17 October 2018 News

Cosmic titan found lurking in the early Universe

The Hyperion Proto-Supercluster – the largest and most massive structure yet found at such a remote time and distance. Image: ESO/L. Calçada & Olaga Cucciati et al.
The Hyperion Proto-Supercluster – the largest and most massive structure yet found at such a remote time and distance. Image: ESO/L. Calçada & Olaga Cucciati et al.

A gigantic galaxy proto-supercluster with a mass more than one million billion times that of the Sun, has been found by astronomers just two billion years after the Big Bang. Its overwhelming size has earned it the nickname Hyperion and it is the largest and most massive structure to be found so early in the formation of the Universe.

Despite its colossal size, this behemoth has remained undetected so far due to its youthful age. However, an unprecedented 3D map of the distribution of over 10 000 galaxies provided by the VIMOS Ultra-Deep Survey has helped uncover this super-sized proto-supercluster.

“This is the first time that such a large structure has been identified at such a high redshift,” explained the first author of the discovery paper, Olga Cucciati. “Normally these kinds of structures are known at lower redshifts, which means when the Universe has had much more time to evolve and construct such huge things. It was a surprise to see something this evolved when the Universe was relatively young!”

'Red shift' is a key term in astronomy and is a measure of how much light has literally 'shifted' towards the red part of the spectrum as it travels through the vacuum of space from distant objects. More distant, older objects have a correspondingly larger redshift, leading astronomers to often use redshift and age interchangeably.

Hyperion is not only enormous, but it is also complex. At least seven high-density regions connected by galaxy-sized thread-like formations known as filaments have been identified, again with the help of VIMOS. Short for the Visible Multi-Object Spectrograph this instrument attached to ESO’s Very large Telescope (VLT), records one long stripe (spectrum) for each object to reveal its composition and motion in space.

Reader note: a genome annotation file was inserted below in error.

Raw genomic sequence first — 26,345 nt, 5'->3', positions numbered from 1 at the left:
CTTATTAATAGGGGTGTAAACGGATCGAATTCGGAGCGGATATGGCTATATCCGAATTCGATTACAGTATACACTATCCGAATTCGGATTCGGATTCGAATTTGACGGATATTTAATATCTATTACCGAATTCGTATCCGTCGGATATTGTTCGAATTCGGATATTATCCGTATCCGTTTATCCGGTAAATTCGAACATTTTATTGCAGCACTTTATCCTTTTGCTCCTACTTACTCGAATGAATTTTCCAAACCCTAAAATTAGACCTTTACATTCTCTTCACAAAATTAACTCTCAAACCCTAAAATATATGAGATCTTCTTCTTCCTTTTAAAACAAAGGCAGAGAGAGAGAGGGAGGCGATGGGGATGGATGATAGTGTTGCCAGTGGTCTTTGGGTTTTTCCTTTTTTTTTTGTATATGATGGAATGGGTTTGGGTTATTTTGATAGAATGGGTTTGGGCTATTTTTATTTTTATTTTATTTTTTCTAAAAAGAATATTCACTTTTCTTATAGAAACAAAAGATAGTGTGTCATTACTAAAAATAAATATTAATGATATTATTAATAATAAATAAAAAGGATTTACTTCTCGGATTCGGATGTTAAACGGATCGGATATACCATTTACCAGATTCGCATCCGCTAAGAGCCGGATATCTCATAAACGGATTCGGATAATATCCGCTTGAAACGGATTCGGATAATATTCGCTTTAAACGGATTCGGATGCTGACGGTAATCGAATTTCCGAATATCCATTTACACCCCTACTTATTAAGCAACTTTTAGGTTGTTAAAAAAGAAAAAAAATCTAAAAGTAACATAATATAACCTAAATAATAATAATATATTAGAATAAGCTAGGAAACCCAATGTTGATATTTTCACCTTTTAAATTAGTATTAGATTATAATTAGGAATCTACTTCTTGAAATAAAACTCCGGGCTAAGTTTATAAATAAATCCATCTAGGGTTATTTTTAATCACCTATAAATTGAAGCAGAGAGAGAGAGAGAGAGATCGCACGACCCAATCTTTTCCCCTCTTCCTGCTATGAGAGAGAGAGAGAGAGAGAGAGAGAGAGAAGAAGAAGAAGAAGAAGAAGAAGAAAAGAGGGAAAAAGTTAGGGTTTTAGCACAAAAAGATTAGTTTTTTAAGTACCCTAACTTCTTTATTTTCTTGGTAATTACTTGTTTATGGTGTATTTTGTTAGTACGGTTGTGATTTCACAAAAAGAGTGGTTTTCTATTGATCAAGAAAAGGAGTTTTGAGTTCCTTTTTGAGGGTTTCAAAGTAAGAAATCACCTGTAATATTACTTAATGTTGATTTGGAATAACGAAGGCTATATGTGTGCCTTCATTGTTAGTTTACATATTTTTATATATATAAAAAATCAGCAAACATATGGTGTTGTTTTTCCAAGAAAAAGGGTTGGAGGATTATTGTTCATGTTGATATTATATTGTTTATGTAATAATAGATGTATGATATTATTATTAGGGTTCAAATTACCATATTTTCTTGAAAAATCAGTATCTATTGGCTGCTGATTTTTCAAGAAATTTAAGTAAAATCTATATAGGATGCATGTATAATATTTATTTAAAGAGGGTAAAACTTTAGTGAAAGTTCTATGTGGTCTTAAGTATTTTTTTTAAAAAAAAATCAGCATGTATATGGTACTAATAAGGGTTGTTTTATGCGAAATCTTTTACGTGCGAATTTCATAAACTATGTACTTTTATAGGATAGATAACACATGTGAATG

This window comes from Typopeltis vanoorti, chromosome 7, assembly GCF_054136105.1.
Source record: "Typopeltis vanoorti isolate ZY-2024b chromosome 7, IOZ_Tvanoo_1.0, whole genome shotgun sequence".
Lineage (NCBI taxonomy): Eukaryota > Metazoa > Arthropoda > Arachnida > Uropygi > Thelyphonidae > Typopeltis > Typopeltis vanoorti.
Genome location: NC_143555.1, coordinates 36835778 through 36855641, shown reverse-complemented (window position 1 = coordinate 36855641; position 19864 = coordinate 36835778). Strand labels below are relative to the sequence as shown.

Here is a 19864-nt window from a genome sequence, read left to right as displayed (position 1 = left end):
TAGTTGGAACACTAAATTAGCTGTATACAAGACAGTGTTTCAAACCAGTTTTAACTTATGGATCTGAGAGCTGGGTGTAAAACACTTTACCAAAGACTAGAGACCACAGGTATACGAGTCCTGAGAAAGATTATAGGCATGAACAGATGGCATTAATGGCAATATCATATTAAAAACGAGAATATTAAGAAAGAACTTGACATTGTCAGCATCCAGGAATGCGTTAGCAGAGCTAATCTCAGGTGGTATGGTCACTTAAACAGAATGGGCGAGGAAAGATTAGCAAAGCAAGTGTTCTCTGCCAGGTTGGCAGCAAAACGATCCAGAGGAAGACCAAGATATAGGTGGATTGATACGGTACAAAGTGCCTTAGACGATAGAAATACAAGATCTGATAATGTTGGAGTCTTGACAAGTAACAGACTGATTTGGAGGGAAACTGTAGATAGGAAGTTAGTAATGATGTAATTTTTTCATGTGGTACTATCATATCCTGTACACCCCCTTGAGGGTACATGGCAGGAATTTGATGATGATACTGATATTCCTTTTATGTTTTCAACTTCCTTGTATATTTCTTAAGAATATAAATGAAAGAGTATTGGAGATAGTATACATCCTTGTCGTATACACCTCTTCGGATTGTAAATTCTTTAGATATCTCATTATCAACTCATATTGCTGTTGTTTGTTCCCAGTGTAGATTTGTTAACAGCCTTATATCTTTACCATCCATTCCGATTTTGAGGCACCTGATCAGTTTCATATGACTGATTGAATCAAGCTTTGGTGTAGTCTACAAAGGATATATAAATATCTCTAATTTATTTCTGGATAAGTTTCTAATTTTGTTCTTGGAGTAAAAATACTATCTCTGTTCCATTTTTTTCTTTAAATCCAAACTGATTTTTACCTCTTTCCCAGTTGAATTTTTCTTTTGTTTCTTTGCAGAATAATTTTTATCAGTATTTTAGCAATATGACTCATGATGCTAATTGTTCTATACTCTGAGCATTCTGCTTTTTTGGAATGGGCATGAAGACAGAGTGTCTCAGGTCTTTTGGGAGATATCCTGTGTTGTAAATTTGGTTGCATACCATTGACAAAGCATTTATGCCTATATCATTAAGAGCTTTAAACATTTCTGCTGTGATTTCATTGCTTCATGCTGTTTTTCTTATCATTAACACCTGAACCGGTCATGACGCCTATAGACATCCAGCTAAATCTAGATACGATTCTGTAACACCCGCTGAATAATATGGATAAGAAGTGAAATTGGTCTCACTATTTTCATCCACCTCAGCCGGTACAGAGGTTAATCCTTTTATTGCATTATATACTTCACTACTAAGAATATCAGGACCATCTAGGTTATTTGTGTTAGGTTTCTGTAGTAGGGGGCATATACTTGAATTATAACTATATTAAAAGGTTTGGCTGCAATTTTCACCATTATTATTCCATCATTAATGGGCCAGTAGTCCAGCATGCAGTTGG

And because the instrument can take the spectra of hundreds of distant galaxies at the same time, it is ideally placed to show how they formed, grew and evolved over the history of the Universe. Unfortunately however, VIMOS was recently decommissioned. Nonetheless, before it took its last images, archived data from the instrument allowed Cucciati and team to show Hyperion’s loosely strung-together patchwork of dense and massive blobs.

The moniker Hyperion was chosen after a titan from Greek mythology and like this entity that holds them together, these blobs have been assigned similar names, such as Theia, Eos, Selene and Helios. A proto-cluster named Colossus had already been found contained with Hyperion, but at the time astronomers were not aware of its association with the cosmic titan.

Hyperion's configuration is in stark contrast to low redshifted superclusters found closer to Earth, as these tend to have a more concentrated distribution of mass with clear structural features; a difference that is most likely due to age. In a reverse scenario to an ageing human body, Hyperion has yet to mature and let gravity pull matter together into denser regions.

But, given a few more billion years, Hyperion is expected to evolve into something such as the Virgo Supercluster that contains our own galaxy – a super structure that is thought to be a lobe of an even greater supercluster called Laniakea.

“Understanding Hyperion and how it compares to similar recent structures can give insights into how the Universe developed in the past and will evolve into the future, and allows us the opportunity to challenge some models of supercluster formation,” concluded Cucciati. “Unearthing this cosmic titan helps uncover the history of these large-scale structures.”

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